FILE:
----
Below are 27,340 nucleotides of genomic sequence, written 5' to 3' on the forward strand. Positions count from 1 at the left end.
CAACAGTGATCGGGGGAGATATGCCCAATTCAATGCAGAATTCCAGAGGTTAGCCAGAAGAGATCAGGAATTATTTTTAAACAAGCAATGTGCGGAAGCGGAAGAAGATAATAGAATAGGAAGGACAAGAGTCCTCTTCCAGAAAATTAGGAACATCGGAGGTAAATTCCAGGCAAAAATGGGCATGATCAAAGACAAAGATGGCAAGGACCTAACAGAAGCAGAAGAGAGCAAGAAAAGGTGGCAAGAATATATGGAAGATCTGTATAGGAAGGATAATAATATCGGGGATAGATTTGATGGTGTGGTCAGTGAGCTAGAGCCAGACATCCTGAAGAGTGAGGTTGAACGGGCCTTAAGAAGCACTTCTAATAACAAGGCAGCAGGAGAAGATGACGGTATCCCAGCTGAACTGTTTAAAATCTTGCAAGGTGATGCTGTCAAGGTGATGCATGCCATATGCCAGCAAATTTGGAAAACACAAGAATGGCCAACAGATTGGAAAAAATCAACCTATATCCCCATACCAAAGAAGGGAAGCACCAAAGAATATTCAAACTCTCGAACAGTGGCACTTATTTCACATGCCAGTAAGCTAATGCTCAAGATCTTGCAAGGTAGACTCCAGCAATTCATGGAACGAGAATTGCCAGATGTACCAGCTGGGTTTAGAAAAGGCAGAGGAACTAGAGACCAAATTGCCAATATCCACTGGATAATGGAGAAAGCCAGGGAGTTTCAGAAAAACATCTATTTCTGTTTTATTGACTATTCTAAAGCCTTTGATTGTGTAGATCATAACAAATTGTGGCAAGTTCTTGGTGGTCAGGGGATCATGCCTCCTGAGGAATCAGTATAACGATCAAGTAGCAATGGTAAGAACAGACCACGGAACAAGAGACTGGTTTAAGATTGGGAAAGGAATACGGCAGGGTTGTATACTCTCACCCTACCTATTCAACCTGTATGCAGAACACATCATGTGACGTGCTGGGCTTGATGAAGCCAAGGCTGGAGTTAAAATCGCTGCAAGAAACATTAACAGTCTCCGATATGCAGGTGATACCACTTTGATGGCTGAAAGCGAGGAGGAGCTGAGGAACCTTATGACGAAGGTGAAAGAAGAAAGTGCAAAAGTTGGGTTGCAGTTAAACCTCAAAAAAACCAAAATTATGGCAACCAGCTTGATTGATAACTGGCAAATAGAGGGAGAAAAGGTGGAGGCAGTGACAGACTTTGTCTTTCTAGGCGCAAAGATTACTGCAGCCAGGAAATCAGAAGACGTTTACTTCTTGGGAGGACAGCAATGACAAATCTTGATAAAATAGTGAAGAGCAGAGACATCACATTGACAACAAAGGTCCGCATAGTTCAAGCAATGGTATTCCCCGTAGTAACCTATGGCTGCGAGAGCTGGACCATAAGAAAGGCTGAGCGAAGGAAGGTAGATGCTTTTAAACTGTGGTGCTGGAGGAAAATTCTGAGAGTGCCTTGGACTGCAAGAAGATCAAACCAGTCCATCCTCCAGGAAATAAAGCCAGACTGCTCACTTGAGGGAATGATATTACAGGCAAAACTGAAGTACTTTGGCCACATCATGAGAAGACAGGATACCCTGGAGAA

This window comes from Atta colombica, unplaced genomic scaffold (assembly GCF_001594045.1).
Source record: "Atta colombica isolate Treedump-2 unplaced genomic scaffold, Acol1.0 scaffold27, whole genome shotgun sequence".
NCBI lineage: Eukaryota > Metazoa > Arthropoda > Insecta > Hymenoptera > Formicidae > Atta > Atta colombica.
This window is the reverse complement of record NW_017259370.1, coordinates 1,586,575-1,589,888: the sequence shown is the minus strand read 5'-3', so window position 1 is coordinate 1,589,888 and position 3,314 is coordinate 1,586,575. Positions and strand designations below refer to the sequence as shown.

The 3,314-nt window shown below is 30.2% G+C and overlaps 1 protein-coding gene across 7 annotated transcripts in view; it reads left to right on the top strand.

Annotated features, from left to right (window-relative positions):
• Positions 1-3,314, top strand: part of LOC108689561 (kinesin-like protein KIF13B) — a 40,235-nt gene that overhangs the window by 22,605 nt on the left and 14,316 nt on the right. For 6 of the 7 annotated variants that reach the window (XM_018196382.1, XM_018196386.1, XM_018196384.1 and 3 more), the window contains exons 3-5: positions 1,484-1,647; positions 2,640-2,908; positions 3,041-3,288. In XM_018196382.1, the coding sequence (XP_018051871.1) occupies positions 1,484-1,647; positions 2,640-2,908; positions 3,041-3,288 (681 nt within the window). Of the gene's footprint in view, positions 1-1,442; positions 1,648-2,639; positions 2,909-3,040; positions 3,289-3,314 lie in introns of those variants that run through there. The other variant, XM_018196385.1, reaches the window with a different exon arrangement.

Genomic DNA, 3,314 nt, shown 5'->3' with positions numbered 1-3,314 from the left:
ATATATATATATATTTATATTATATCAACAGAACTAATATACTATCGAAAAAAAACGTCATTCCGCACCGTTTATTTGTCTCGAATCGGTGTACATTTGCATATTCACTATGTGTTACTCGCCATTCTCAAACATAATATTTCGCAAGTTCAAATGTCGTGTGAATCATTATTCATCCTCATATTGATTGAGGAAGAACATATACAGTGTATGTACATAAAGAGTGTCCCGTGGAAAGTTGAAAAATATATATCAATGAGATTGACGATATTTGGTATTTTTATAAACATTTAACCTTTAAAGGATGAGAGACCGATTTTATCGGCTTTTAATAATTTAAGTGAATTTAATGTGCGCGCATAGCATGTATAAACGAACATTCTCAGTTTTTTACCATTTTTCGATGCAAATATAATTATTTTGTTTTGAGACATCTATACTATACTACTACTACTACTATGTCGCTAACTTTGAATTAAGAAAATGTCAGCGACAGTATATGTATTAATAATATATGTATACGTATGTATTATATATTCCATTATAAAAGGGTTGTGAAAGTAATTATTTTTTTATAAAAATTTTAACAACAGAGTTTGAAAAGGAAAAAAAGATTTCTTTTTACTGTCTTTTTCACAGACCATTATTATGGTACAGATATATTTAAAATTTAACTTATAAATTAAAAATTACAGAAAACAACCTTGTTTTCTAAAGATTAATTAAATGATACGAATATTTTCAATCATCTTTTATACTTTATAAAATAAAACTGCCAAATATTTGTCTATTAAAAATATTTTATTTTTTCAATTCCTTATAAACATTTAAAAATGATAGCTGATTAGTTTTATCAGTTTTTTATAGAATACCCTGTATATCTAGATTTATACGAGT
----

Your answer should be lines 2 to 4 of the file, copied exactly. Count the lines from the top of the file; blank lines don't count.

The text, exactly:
CAACAGTGATCGGGGGAGATATGCCCAATTCAATGCAGAATTCCAGAGGTTAGCCAGAAGAGATCAGGAATTATTTTTAAACAAGCAATGTGCGGAAGCGGAAGAAGATAATAGAATAGGAAGGACAAGAGTCCTCTTCCAGAAAATTAGGAACATCGGAGGTAAATTCCAGGCAAAAATGGGCATGATCAAAGACAAAGATGGCAAGGACCTAACAGAAGCAGAAGAGAGCAAGAAAAGGTGGCAAGAATATATGGAAGATCTGTATAGGAAGGATAATAATATCGGGGATAGATTTGATGGTGTGGTCAGTGAGCTAGAGCCAGACATCCTGAAGAGTGAGGTTGAACGGGCCTTAAGAAGCACTTCTAATAACAAGGCAGCAGGAGAAGATGACGGTATCCCAGCTGAACTGTTTAAAATCTTGCAAGGTGATGCTGTCAAGGTGATGCATGCCATATGCCAGCAAATTTGGAAAACACAAGAATGGCCAACAGATTGGAAAAAATCAACCTATATCCCCATACCAAAGAAGGGAAGCACCAAAGAATATTCAAACTCTCGAACAGTGGCACTTATTTCACATGCCAGTAAGCTAATGCTCAAGATCTTGCAAGGTAGACTCCAGCAATTCATGGAACGAGAATTGCCAGATGTACCAGCTGGGTTTAGAAAAGGCAGAGGAACTAGAGACCAAATTGCCAATATCCACTGGATAATGGAGAAAGCCAGGGAGTTTCAGAAAAACATCTATTTCTGTTTTATTGACTATTCTAAAGCCTTTGATTGTGTAGATCATAACAAATTGTGGCAAGTTCTTGGTGGTCAGGGGATCATGCCTCCTGAGGAATCAGTATAACGATCAAGTAGCAATGGTAAGAACAGACCACGGAACAAGAGACTGGTTTAAGATTGGGAAAGGAATACGGCAGGGTTGTATACTCTCACCCTACCTATTCAACCTGTATGCAGAACACATCATGTGACGTGCTGGGCTTGATGAAGCCAAGGCTGGAGTTAAAATCGCTGCAAGAAACATTAACAGTCTCCGATATGCAGGTGATACCACTTTGATGGCTGAAAGCGAGGAGGAGCTGAGGAACCTTATGACGAAGGTGAAAGAAGAAAGTGCAAAAGTTGGGTTGCAGTTAAACCTCAAAAAAACCAAAATTATGGCAACCAGCTTGATTGATAACTGGCAAATAGAGGGAGAAAAGGTGGAGGCAGTGACAGACTTTGTCTTTCTAGGCGCAAAGATTACTGCAGCCAGGAAATCAGAAGACGTTTACTTCTTGGGAGGACAGCAATGACAAATCTTGATAAAATAGTGAAGAGCAGAGACATCACATTGACAACAAAGGTCCGCATAGTTCAAGCAATGGTATTCCCCGTAGTAACCTATGGCTGCGAGAGCTGGACCATAAGAAAGGCTGAGCGAAGGAAGGTAGATGCTTTTAAACTGTGGTGCTGGAGGAAAATTCTGAGAGTGCCTTGGACTGCAAGAAGATCAAACCAGTCCATCCTCCAGGAAATAAAGCCAGACTGCTCACTTGAGGGAATGATATTACAGGCAAAACTGAAGTACTTTGGCCACATCATGAGAAGACAGGATACCCTGGAGAA

This window comes from Atta colombica, unplaced genomic scaffold (assembly GCF_001594045.1).
Source record: "Atta colombica isolate Treedump-2 unplaced genomic scaffold, Acol1.0 scaffold27, whole genome shotgun sequence".